weasel

(redirected from weasels)
Also found in: Dictionary, Thesaurus, Medical, Encyclopedia.
Related to weasels: Weasel family

you weasel

You sneaky person. You weasel! I can't believe you stole the song I was going to do for the audition!
See also: weasel

catch a weasel asleep

To surprise someone who is normally alert, shrewd, or on-guard. Primarily heard in US. You want to try to steal your transcript from the principal's office? You never catch a weasel asleep—and especially not that one!
See also: asleep, catch, weasel

weasel words

Language employed to avoid directly stating a position or answering a question, or to enhance the appearance of something. Wikipedia discourages the use of weasel words in its encyclopedia entries to decrease the possibility of bias. If you read the transcript of his press conference, you'll see that there's barely any substances—it's nearly all weasel words.
See also: weasel, word

weasel out

 (of something)
1. Fig. to squeeze one's way out of something. Somehow, the child managed to weasel out of the hole she was stuck in. The mouse tried to weasel out.
2. Fig. to evade or avoid a job or responsibility. (Fig. on {2}.) Don't try to weasel out of your responsibility! You can't weasel out! You have to do it.
See also: out, weasel

weasel out

Back out of a situation or commitment, especially in a sneaky way. For example, I'd love to weasel out of serving on the board. This expression alludes to the stealthy hunting and nesting habits of the weasel, a small, slender-bodied predator. [Colloquial; mid-1900s]
See also: out, weasel

weasel word

A word used to deprive a statement of its force or evade a direct commitment, as in Calling it "organized spontaneity" is using a weasel word; "organized" has sucked the meaning out of "spontaneity." This idiom may allude to the weasel's habit of sucking the contents out of a bird's egg, so that only the shell remains. [Late 1800s]
See also: weasel, word

weasel out

v. Slang
1. To back out of some situation or commitment in a selfish or sly manner: The party was boring—you were smart to weasel out early. My cousins weaseled out of contributing to the gift.
2. weasel out of To elicit something from someone by artful or devious means: At first, they wouldn't admit that they were to blame, but I weaseled the truth out of them.
See also: out, weasel

weasel

1. n. a sneaky person. If Fred weren’t such a weasel, we could get along better.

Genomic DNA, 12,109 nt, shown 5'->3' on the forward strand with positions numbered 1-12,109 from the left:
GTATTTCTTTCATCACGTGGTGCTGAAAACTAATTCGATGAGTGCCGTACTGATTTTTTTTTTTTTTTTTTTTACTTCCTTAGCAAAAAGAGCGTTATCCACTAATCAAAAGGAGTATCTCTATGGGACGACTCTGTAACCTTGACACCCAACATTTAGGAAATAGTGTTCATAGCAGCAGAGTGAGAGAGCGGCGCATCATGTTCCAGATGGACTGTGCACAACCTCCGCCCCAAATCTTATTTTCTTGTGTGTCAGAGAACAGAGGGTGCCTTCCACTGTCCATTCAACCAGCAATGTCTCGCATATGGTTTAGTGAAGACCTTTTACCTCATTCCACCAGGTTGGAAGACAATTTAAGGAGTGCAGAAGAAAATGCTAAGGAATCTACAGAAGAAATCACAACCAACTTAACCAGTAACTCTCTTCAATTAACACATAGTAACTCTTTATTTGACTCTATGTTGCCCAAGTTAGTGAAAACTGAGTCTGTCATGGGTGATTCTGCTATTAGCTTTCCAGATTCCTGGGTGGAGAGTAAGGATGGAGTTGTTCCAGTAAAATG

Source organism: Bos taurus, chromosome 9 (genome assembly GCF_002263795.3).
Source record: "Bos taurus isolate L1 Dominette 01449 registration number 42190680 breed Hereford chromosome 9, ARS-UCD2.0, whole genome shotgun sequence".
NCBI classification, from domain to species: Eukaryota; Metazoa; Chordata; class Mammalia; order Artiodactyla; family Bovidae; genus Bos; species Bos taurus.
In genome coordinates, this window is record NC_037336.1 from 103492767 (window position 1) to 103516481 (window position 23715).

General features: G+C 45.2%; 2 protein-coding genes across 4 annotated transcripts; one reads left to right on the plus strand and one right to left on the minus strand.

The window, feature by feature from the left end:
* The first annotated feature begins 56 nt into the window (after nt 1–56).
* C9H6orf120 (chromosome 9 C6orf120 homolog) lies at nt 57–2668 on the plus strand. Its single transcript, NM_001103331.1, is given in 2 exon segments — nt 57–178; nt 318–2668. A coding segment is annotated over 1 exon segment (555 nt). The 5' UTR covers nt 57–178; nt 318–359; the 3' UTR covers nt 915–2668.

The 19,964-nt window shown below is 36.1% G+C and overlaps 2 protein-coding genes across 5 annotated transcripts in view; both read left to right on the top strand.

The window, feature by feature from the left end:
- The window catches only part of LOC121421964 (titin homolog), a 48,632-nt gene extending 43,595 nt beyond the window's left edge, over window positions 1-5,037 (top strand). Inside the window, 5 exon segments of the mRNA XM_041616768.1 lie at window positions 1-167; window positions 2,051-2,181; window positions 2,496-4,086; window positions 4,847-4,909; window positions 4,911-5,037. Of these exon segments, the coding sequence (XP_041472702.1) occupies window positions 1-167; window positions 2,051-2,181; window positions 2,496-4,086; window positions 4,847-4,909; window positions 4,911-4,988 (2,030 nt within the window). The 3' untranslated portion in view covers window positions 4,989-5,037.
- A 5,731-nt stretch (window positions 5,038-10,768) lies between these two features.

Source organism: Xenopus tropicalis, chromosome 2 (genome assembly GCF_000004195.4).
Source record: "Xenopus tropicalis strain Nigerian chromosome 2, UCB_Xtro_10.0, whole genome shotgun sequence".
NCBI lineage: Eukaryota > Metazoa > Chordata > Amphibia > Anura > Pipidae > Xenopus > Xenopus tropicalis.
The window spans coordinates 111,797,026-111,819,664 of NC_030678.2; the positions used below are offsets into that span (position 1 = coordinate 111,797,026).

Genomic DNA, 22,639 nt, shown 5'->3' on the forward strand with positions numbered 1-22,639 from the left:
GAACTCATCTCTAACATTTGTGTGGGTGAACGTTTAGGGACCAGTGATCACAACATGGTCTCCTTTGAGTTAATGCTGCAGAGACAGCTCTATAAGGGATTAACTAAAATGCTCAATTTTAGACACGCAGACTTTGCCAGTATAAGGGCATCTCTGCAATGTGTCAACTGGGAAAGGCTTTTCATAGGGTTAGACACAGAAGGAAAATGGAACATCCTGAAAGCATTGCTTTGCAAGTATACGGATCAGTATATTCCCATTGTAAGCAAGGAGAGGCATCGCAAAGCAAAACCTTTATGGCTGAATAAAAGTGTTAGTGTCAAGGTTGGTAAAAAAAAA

2. n. an earnest student. (Collegiate.) Martin is your classic weasel.

weasel out of something

in. to get out of doing something; to wiggle out of a responsibility. I know how to weasel out of something like that. You get a headache.
See also: of, out, something, weasel
References in periodicals archive ?
The Mustelidae (weasel family) is quite large, consisting of not only weasels but minks, ferrets, martens, badgers and otters.
understanding whether such acoustic simplification is predator-mediated will require future studies that investigate the importance of Scotinomys in the diet of neotropical weasels, assess their response to vocalizations of mice via playback-experiments, and quantify the sensitivity of their hearing.
Leslie, from Ebchester in County Durham, spotted the weasel among rocks and decided on a strategy which would hopefully convince the animal it had nothing to fear.
Schreiner, a Weasel pilot in the F-4G Phantom during Desert Storm, contributes his verbatim diary accounts of daily activity, forming the primary substance of the book, plus his knowledge of "weaseling"' in general (the Wild Weasel mission employs special aircraft to defeat enemy radar-based threats so that strike aircraft may attack at reduced risk).
Competent writers and wary constitutionalists will readily spot the use of these weasel words when reading reports of the extraordinary expansion of presidential or legislative power.
Stoats can live for ten years, a long life span for a small creature, but weasels generally only live for about three years.
In Scandinavia, weasels appear to drive population cycles of voles and lemmings (Hanski et al.
weasel n: any person or group that operates in that vast gray area between good ethical behavior and the sort of activities that might send you to jail.
I also asked everyone to become a weasel, but that's another story for another time (some crazy thing about eagles may soar, but weasels don't get sucked into jet engines.
REGARDING weasel squeezing, despite your correspondent Vincent Black's assurance that no weasels are harmed, the sooner this barbaric and insidious so-called sport is outlawed the better.
It's home to at least 300 vascular plants, 30 types of cacti and 249 vertebrate species, including mountain lions, bobcats and weasels.
Flying modified F-100 Super Sabres, the first Wild Weasels launched against North Vietnam targets on Thanksgiving 1965.
Failure to capture least weasels during the previous 50-year period in which the Adair County area has been intensely trapped for small mammals suggests that this species is a recent immigrant into northeastern Missouri.
Weasels: Members of the weasel family leave tracks with five clawed toes both on the front and rear.